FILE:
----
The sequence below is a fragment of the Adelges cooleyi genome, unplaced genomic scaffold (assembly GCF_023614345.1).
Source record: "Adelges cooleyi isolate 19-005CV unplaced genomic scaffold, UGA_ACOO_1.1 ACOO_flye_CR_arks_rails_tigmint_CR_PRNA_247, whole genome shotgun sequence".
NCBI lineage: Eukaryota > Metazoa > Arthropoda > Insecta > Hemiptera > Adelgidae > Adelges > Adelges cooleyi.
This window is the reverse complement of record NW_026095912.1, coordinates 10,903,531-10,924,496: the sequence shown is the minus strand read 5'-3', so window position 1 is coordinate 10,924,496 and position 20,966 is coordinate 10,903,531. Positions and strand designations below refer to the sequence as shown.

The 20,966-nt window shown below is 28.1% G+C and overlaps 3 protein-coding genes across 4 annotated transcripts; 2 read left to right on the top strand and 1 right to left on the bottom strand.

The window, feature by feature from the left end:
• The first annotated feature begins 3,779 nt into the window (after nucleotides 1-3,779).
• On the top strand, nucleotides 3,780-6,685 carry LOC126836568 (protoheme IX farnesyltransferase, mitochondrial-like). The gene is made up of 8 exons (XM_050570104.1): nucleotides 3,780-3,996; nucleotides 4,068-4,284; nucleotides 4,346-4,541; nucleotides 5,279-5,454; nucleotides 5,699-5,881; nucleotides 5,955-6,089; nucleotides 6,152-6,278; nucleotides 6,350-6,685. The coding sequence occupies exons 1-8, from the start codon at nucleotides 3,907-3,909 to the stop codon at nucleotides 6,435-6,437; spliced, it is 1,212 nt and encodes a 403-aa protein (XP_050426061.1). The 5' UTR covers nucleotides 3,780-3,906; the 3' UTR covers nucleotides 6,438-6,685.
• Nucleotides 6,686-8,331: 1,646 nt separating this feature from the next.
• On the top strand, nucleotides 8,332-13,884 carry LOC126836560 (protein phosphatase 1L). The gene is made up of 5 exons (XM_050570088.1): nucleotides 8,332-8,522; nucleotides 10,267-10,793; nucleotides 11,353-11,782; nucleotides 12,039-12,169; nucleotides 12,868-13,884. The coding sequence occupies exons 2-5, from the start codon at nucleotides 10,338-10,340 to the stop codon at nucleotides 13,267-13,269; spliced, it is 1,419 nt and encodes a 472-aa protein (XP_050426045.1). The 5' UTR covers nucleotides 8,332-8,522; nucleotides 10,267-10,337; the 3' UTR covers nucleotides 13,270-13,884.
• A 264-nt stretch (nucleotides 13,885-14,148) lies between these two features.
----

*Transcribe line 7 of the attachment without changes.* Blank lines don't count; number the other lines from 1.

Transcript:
• The first annotated feature begins 3,779 nt into the window (after nucleotides 1-3,779).